Show Summary Details

Page of

PRINTED FROM OXFORD HANDBOOKS ONLINE ( © Oxford University Press, 2018. All Rights Reserved. Under the terms of the licence agreement, an individual user may print out a PDF of a single chapter of a title in Oxford Handbooks Online for personal use (for details see Privacy Policy and Legal Notice).

date: 26 January 2021

Abstract and Keywords

This article explains the various aspects and characteristics of the concept of face and morality in Confucian society. The vocabularies for describing Chinese usage of face can be divided into two broad categories, namely moral face and social face. Both are related to Confucian concepts of morality. It analyzes the relevant features of Confucian morality and discusses it from three different ethical perspectives. The article uses the thus obtained conceptual framework to explain the commonality in findings from two separate empirical studies on episodes of losing face conducted in Taiwan and mainland China. In Confucian society, not only do protective face and acquisitive face constitute significant orientations of personality, but such indigenous concepts as zuo mianzi (making face) and zheng mianzi (keeping up face) may also have important psychological implications.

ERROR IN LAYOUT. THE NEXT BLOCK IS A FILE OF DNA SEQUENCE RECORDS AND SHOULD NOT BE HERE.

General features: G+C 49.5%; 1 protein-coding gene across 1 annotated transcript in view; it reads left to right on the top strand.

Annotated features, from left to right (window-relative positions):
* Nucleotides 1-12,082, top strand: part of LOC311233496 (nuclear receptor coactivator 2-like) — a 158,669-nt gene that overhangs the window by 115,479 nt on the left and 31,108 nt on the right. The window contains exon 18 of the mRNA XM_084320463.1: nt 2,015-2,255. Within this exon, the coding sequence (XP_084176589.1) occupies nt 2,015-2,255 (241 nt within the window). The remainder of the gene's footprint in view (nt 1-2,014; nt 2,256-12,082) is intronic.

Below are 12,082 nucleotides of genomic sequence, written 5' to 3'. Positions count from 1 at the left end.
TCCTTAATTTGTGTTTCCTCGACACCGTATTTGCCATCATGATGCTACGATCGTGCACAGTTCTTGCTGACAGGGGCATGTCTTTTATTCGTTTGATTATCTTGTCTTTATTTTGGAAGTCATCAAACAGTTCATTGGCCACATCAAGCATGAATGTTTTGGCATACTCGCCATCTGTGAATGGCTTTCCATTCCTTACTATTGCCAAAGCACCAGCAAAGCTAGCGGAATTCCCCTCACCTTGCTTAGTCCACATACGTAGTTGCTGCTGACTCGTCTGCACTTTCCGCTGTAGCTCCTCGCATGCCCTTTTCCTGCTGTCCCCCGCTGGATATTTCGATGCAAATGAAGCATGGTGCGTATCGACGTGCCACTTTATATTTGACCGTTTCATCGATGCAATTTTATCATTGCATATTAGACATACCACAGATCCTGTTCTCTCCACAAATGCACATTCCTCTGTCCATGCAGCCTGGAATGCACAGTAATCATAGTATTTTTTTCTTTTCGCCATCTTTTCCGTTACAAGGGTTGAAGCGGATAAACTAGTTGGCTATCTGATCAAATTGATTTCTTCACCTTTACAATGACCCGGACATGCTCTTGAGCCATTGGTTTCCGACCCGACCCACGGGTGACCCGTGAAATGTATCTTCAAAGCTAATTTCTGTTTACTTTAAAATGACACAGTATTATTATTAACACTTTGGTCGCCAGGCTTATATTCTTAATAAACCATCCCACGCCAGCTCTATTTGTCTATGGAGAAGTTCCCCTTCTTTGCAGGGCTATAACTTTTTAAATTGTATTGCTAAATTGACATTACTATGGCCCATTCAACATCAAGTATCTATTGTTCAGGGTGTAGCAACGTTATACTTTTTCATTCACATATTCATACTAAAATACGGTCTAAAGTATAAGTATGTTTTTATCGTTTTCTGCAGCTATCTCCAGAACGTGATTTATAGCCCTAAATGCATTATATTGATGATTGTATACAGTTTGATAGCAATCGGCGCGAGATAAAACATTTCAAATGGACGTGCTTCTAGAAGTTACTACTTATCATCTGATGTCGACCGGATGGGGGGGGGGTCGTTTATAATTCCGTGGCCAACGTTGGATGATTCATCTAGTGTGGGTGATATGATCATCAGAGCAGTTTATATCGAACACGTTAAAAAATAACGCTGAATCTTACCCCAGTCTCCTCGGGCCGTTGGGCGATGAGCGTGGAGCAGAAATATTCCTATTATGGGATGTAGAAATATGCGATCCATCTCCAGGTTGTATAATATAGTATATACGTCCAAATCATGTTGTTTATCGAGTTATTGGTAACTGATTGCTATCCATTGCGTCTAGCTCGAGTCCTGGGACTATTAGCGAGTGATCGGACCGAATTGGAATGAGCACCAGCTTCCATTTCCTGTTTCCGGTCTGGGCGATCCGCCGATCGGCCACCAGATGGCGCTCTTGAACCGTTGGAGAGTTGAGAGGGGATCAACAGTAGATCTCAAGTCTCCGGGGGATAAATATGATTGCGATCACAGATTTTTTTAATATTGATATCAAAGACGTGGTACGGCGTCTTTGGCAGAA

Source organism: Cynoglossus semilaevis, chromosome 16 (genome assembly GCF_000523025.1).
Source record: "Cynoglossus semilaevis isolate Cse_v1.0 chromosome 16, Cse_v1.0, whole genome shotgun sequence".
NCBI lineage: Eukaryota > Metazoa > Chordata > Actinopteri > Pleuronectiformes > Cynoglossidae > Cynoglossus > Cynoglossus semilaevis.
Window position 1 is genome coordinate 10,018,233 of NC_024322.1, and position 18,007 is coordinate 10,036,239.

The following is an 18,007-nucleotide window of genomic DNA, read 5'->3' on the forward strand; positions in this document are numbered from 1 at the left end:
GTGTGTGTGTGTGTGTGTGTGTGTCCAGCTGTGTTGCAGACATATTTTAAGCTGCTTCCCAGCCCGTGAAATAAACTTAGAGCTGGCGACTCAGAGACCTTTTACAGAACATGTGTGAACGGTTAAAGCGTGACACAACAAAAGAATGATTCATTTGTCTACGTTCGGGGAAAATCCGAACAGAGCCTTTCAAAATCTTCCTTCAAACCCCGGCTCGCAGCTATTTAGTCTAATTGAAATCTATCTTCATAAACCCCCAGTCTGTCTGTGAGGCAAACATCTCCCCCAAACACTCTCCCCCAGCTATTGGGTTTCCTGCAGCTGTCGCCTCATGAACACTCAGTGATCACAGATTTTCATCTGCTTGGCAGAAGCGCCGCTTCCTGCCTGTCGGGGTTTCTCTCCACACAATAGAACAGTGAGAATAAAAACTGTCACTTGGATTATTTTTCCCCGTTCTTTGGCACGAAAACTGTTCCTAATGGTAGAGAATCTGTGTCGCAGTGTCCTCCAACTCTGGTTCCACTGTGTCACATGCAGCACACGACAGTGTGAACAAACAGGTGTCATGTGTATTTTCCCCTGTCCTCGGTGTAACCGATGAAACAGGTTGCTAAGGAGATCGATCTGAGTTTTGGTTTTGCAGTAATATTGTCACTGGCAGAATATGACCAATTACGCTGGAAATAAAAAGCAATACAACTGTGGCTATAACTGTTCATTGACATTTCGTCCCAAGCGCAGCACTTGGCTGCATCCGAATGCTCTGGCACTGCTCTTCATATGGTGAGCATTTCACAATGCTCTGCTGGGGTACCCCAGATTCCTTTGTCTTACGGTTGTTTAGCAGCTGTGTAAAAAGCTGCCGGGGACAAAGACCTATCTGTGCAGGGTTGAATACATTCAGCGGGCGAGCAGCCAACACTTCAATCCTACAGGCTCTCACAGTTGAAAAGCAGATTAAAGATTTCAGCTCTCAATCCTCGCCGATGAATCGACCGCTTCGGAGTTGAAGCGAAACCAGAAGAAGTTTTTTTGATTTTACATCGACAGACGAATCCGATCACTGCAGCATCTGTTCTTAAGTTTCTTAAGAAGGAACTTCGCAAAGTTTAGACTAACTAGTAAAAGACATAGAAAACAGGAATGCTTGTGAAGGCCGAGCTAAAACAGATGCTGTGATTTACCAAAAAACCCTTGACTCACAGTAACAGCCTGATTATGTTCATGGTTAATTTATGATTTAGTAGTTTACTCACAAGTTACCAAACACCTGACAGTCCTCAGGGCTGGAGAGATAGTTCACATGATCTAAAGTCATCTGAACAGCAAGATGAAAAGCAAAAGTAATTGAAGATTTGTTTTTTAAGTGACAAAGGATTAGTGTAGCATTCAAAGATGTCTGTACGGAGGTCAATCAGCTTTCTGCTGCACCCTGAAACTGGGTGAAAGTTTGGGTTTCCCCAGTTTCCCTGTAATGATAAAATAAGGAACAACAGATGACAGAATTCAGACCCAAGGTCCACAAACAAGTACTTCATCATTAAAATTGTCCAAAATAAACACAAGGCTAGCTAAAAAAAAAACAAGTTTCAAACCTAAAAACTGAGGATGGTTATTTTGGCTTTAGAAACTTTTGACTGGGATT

Keywords: Confucian society, concepts of face, morality, Confucian ethics, psychosociogram

Access to the complete content on Oxford Handbooks Online requires a subscription or purchase. Public users are able to search the site and view the abstracts and keywords for each book and chapter without a subscription.

Please subscribe or login to access full text content.

If you have purchased a print title that contains an access token, please see the token for information about how to register your code.

For questions on access or troubleshooting, please check our FAQs, and if you can''t find the answer there, please contact us.